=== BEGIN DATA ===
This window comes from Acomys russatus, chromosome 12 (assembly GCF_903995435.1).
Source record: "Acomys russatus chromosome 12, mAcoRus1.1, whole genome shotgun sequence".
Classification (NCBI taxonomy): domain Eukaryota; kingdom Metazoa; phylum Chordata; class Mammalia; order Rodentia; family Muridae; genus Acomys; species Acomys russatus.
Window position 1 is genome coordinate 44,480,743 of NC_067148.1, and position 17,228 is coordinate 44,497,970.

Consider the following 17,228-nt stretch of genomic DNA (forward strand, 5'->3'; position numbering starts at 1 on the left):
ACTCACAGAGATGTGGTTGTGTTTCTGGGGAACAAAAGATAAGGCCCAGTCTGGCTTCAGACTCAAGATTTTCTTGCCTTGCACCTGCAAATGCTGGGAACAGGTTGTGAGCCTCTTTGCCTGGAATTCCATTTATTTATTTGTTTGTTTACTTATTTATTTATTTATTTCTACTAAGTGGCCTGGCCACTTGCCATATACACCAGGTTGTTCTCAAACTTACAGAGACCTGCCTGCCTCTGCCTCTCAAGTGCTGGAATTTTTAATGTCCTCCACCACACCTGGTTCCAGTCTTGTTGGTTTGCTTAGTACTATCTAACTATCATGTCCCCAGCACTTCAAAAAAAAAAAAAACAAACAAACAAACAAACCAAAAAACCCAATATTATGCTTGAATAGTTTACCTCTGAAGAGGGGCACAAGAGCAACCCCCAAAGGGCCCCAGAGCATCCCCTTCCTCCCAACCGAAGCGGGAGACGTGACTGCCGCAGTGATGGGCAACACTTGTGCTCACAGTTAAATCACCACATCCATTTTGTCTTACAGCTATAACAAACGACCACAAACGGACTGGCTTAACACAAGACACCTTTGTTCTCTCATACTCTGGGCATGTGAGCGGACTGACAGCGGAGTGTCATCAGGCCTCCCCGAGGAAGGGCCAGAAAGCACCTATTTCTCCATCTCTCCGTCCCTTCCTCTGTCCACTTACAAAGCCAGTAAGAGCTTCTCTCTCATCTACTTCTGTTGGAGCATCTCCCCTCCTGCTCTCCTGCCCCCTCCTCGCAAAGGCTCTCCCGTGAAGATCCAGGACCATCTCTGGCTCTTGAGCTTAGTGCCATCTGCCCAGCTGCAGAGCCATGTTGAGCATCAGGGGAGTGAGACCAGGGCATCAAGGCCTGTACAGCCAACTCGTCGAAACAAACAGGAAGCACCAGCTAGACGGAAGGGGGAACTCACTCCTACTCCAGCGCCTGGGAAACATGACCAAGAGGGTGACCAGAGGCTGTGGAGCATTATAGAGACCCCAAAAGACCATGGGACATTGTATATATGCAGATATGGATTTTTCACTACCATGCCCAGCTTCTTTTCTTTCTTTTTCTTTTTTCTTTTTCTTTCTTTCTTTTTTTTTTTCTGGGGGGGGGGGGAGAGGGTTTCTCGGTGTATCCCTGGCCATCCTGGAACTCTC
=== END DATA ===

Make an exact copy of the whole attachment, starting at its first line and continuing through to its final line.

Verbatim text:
This window comes from Acomys russatus, chromosome 12 (assembly GCF_903995435.1).
Source record: "Acomys russatus chromosome 12, mAcoRus1.1, whole genome shotgun sequence".
Classification (NCBI taxonomy): domain Eukaryota; kingdom Metazoa; phylum Chordata; class Mammalia; order Rodentia; family Muridae; genus Acomys; species Acomys russatus.
Window position 1 is genome coordinate 44,480,743 of NC_067148.1, and position 17,228 is coordinate 44,497,970.

Consider the following 17,228-nt stretch of genomic DNA (forward strand, 5'->3'; position numbering starts at 1 on the left):
ACTCACAGAGATGTGGTTGTGTTTCTGGGGAACAAAAGATAAGGCCCAGTCTGGCTTCAGACTCAAGATTTTCTTGCCTTGCACCTGCAAATGCTGGGAACAGGTTGTGAGCCTCTTTGCCTGGAATTCCATTTATTTATTTGTTTGTTTACTTATTTATTTATTTATTTCTACTAAGTGGCCTGGCCACTTGCCATATACACCAGGTTGTTCTCAAACTTACAGAGACCTGCCTGCCTCTGCCTCTCAAGTGCTGGAATTTTTAATGTCCTCCACCACACCTGGTTCCAGTCTTGTTGGTTTGCTTAGTACTATCTAACTATCATGTCCCCAGCACTTCAAAAAAAAAAAAAACAAACAAACAAACAAACCAAAAAACCCAATATTATGCTTGAATAGTTTACCTCTGAAGAGGGGCACAAGAGCAACCCCCAAAGGGCCCCAGAGCATCCCCTTCCTCCCAACCGAAGCGGGAGACGTGACTGCCGCAGTGATGGGCAACACTTGTGCTCACAGTTAAATCACCACATCCATTTTGTCTTACAGCTATAACAAACGACCACAAACGGACTGGCTTAACACAAGACACCTTTGTTCTCTCATACTCTGGGCATGTGAGCGGACTGACAGCGGAGTGTCATCAGGCCTCCCCGAGGAAGGGCCAGAAAGCACCTATTTCTCCATCTCTCCGTCCCTTCCTCTGTCCACTTACAAAGCCAGTAAGAGCTTCTCTCTCATCTACTTCTGTTGGAGCATCTCCCCTCCTGCTCTCCTGCCCCCTCCTCGCAAAGGCTCTCCCGTGAAGATCCAGGACCATCTCTGGCTCTTGAGCTTAGTGCCATCTGCCCAGCTGCAGAGCCATGTTGAGCATCAGGGGAGTGAGACCAGGGCATCAAGGCCTGTACAGCCAACTCGTCGAAACAAACAGGAAGCACCAGCTAGACGGAAGGGGGAACTCACTCCTACTCCAGCGCCTGGGAAACATGACCAAGAGGGTGACCAGAGGCTGTGGAGCATTATAGAGACCCCAAAAGACCATGGGACATTGTATATATGCAGATATGGATTTTTCACTACCATGCCCAGCTTCTTTTCTTTCTTTTTCTTTTTTCTTTTTCTTTCTTTCTTTTTTTTTTTCTGGGGGGGGGGGGAGAGGGTTTCTCGGTGTATCCCTGGCCATCCTGGAACTCTC